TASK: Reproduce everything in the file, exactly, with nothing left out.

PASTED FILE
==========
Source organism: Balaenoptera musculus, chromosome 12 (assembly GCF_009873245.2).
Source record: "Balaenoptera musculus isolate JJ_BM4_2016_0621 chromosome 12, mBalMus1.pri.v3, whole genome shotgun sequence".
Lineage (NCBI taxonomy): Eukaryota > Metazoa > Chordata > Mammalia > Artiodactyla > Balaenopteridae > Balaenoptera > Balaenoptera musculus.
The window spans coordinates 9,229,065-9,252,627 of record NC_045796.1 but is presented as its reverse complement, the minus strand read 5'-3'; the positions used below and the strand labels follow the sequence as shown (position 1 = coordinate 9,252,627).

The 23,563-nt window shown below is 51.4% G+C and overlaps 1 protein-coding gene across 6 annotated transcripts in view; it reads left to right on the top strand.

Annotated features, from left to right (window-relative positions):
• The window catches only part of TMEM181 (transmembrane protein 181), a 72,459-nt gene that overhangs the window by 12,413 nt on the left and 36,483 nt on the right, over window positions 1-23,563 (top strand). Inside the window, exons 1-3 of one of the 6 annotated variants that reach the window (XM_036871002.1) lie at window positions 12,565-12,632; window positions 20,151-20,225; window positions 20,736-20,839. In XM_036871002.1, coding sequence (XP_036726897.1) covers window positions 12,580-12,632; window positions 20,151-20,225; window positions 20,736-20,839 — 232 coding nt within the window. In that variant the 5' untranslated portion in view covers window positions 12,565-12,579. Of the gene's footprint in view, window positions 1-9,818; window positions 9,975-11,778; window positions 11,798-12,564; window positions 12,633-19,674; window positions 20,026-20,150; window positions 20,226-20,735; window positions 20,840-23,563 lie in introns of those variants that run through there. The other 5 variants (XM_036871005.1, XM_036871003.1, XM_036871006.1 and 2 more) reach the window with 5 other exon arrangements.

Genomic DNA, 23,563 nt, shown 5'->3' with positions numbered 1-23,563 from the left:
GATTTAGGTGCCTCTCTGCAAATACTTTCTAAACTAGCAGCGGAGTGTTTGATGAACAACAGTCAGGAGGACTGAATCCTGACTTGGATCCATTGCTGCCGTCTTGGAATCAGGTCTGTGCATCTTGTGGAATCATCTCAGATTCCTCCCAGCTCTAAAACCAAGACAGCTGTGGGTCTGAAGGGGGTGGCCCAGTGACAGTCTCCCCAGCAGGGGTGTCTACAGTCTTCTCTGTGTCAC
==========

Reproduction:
Source organism: Balaenoptera musculus, chromosome 12 (assembly GCF_009873245.2).
Source record: "Balaenoptera musculus isolate JJ_BM4_2016_0621 chromosome 12, mBalMus1.pri.v3, whole genome shotgun sequence".
Lineage (NCBI taxonomy): Eukaryota > Metazoa > Chordata > Mammalia > Artiodactyla > Balaenopteridae > Balaenoptera > Balaenoptera musculus.
The window spans coordinates 9,229,065-9,252,627 of record NC_045796.1 but is presented as its reverse complement, the minus strand read 5'-3'; the positions used below and the strand labels follow the sequence as shown (position 1 = coordinate 9,252,627).

The 23,563-nt window shown below is 51.4% G+C and overlaps 1 protein-coding gene across 6 annotated transcripts in view; it reads left to right on the top strand.

Annotated features, from left to right (window-relative positions):
• The window catches only part of TMEM181 (transmembrane protein 181), a 72,459-nt gene that overhangs the window by 12,413 nt on the left and 36,483 nt on the right, over window positions 1-23,563 (top strand). Inside the window, exons 1-3 of one of the 6 annotated variants that reach the window (XM_036871002.1) lie at window positions 12,565-12,632; window positions 20,151-20,225; window positions 20,736-20,839. In XM_036871002.1, coding sequence (XP_036726897.1) covers window positions 12,580-12,632; window positions 20,151-20,225; window positions 20,736-20,839 — 232 coding nt within the window. In that variant the 5' untranslated portion in view covers window positions 12,565-12,579. Of the gene's footprint in view, window positions 1-9,818; window positions 9,975-11,778; window positions 11,798-12,564; window positions 12,633-19,674; window positions 20,026-20,150; window positions 20,226-20,735; window positions 20,840-23,563 lie in introns of those variants that run through there. The other 5 variants (XM_036871005.1, XM_036871003.1, XM_036871006.1 and 2 more) reach the window with 5 other exon arrangements.

Genomic DNA, 23,563 nt, shown 5'->3' with positions numbered 1-23,563 from the left:
GATTTAGGTGCCTCTCTGCAAATACTTTCTAAACTAGCAGCGGAGTGTTTGATGAACAACAGTCAGGAGGACTGAATCCTGACTTGGATCCATTGCTGCCGTCTTGGAATCAGGTCTGTGCATCTTGTGGAATCATCTCAGATTCCTCCCAGCTCTAAAACCAAGACAGCTGTGGGTCTGAAGGGGGTGGCCCAGTGACAGTCTCCCCAGCAGGGGTGTCTACAGTCTTCTCTGTGTCAC